The Matchbox Magic Flute Review – Utterly Charming

(Back, L-R) Russell Mernagh and Keanon Kyles. (Front, L-R) Billy Rude and Marlene Fernandez
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Recently, I was expressing to a friend my love of all things miniature, be it a model train, a bite-sized brownie, or a Dungeons and Dragons figurine. With The Matchbox Magic Flute, now in its world premiere production at The Goodman Theatre, director Mary Zimmerman has created a kind of miniature version of Mozart’s beloved opera. It’s no surprise, I think, that this scaled-down presentation surprised and delighted me in the same way as so many other itty-bitty things.

(Standing, L-R) Tina Muñoz Pandya, Lauren Molina, Monica West and Russell Mernagh. (On ground) Billy Rude

The Magic Flute tells the romantic tale of Prince Tamino, who falls in love with a portrait of the Queen of the Night’s daughter, Pamina, and seeks to rescue her from her captor, Sarastro. Tamino is accompanied on his journey by the birdlike Papageno, who seeks a love of his own and whose chattiness often gets him into trouble. Along the way, the characters experience emotional highs and lows, from the giddiness of first love to the despair of being parted from said first love. It’s a dramatic story, but a deeply human one, with a balanced mix of humor and sincerity. It’s no wonder this tale has endured for as long as it has.

(L-R) Tina Muñoz Pandya, Shawn Pfautsch, Reese Parish, Emily Rohm, Monica West and Lauren Molina

Traditionally, opera is an art form full of grandeur: huge sets, elaborate costumes, and multitudinous cast and orchestra members are par for the course. Here, Zimmerman successfully strips the story down to its essentials without losing any of the fun of spectacle or richness of the music. Five musicians and ten cast members are all it takes, it turns out, to tell this tale. Billy Rude shines as Prince Tamino, cutting a noble but nevertheless relatable figure as he tries to prove himself worthy of his love. Marlene Fernandez is an enchanting and believable Pamina, with a singing voice that absolutely sparkles. Shawn Pfautsch is completely lovable as Papageno, with impeccable comedic timing, and Keanon Kyles’ resonant bass voice brings a needed gravitas to Sarastro. Perhaps the best performance of all, however, is that of Emily Rohm as the Queen of the Night; her stunning voice and commanding stage presence elevate her two scenes to among the best in the entire show.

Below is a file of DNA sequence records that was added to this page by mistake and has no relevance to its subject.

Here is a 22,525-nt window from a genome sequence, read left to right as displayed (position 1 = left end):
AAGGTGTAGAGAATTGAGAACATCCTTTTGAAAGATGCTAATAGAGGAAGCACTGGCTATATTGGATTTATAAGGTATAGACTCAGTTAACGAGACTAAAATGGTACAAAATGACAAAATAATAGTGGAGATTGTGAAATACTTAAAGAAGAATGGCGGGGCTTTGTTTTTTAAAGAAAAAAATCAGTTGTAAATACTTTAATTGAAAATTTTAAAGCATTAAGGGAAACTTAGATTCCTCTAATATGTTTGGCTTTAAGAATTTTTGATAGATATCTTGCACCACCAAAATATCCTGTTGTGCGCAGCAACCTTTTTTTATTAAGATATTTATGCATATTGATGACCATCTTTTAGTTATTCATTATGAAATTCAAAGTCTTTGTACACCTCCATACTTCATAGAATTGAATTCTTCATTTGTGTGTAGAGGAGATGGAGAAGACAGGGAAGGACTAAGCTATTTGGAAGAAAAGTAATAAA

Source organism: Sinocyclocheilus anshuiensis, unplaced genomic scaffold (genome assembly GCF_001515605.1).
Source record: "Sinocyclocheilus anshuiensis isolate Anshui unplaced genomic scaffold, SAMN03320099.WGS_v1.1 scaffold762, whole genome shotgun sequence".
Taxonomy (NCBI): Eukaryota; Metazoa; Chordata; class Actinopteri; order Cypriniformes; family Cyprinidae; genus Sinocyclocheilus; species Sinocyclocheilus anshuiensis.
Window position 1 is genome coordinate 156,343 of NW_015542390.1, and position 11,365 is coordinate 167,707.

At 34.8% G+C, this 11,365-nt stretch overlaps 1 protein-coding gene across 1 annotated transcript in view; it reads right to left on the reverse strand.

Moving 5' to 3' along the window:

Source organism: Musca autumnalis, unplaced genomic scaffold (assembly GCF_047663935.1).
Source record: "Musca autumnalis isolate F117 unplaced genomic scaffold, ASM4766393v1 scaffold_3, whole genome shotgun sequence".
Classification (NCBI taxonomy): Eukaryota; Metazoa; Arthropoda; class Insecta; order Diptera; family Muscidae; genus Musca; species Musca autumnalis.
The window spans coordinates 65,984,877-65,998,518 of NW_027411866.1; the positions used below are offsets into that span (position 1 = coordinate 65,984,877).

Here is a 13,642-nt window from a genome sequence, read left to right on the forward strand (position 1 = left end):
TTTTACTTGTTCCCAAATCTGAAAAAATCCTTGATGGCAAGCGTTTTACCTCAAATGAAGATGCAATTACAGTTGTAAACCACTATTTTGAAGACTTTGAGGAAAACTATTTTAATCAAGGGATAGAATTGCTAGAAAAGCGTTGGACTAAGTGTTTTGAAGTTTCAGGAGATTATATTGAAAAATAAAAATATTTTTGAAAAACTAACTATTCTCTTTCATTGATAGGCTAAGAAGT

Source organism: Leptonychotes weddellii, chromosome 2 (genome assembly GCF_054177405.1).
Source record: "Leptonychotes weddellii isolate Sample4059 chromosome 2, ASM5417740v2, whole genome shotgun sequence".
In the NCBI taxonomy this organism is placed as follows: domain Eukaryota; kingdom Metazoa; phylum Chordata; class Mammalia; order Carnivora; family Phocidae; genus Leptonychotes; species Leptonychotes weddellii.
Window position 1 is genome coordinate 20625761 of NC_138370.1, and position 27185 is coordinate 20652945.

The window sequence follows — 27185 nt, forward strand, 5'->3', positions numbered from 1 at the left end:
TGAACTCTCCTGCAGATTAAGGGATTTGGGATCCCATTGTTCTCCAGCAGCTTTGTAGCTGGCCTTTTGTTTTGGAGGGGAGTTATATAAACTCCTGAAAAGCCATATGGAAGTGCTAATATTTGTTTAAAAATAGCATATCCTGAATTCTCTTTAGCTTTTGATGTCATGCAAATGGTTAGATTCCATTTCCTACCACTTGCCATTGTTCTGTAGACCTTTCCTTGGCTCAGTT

(L-R) Russell Mernagh, Dave Belden and Emily Rohm

Just because this is a smaller production doesn’t mean it skimps on aesthetic. Scenic design by Todd Rosenthal is beautiful down to the smallest detail, using relatively few elements to create a wide variety of locations. Costumes by Ana Kuzmanic are gorgeous as well, particularly Pamina’s delicate yellow gown and the Queen of the Night’s striking black and red ensemble. The music is also wonderful, both the genius behind Mozart’s original composition and the brilliant work of music adaptor and arranger Amanda Dehnert and Andre Pluess. Music director and conductor Paul Mutzabaugh must also be applauded for exceptional work leading the orchestra.

(L-R) Marlene Fernandez, Keanon Kyles, Lauren Molina and Reese Parish

The Matchbox Magic Flute is utterly charming. Mary Zimmerman has led the cast, orchestra, and design crew to create something totally delightful from start to finish. The English translation and scaled-down approach to the story help make this classic opera accessible to modern audiences, and even those unfamiliar with the opera world will find much to love here.

Ticket Information

Location: The Goodman Theatre, 170 N Dearborn Street

Dates: February 10 – March 24, 2024

Tickets: $35 – $105. Available now at the Goodman Theatre’s website or by phone at 312.443.3800.

All photos by Liz Lauren.

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